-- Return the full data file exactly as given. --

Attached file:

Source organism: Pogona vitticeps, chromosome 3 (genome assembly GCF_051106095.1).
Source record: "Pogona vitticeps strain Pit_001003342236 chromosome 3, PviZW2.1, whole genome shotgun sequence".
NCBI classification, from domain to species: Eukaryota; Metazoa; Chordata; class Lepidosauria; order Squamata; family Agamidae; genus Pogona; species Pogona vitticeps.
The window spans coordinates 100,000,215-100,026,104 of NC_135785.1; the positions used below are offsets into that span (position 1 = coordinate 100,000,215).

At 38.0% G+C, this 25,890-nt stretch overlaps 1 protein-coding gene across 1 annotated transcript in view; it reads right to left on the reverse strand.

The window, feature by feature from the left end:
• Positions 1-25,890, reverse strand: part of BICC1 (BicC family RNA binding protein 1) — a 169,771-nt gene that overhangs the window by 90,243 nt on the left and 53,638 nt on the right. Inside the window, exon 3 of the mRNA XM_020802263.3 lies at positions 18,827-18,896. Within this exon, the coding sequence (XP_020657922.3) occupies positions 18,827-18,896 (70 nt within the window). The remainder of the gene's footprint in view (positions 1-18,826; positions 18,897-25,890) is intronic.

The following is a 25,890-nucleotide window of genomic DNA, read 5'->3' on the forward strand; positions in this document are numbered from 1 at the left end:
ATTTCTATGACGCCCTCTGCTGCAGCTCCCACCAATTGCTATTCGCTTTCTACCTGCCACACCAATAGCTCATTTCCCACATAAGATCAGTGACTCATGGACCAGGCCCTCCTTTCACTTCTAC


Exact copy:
Source organism: Pogona vitticeps, chromosome 3 (genome assembly GCF_051106095.1).
Source record: "Pogona vitticeps strain Pit_001003342236 chromosome 3, PviZW2.1, whole genome shotgun sequence".
NCBI classification, from domain to species: Eukaryota; Metazoa; Chordata; class Lepidosauria; order Squamata; family Agamidae; genus Pogona; species Pogona vitticeps.
The window spans coordinates 100,000,215-100,026,104 of NC_135785.1; the positions used below are offsets into that span (position 1 = coordinate 100,000,215).

At 38.0% G+C, this 25,890-nt stretch overlaps 1 protein-coding gene across 1 annotated transcript in view; it reads right to left on the reverse strand.

The window, feature by feature from the left end:
• Positions 1-25,890, reverse strand: part of BICC1 (BicC family RNA binding protein 1) — a 169,771-nt gene that overhangs the window by 90,243 nt on the left and 53,638 nt on the right. Inside the window, exon 3 of the mRNA XM_020802263.3 lies at positions 18,827-18,896. Within this exon, the coding sequence (XP_020657922.3) occupies positions 18,827-18,896 (70 nt within the window). The remainder of the gene's footprint in view (positions 1-18,826; positions 18,897-25,890) is intronic.

The following is a 25,890-nucleotide window of genomic DNA, read 5'->3' on the forward strand; positions in this document are numbered from 1 at the left end:
ATTTCTATGACGCCCTCTGCTGCAGCTCCCACCAATTGCTATTCGCTTTCTACCTGCCACACCAATAGCTCATTTCCCACATAAGATCAGTGACTCATGGACCAGGCCCTCCTTTCACTTCTAC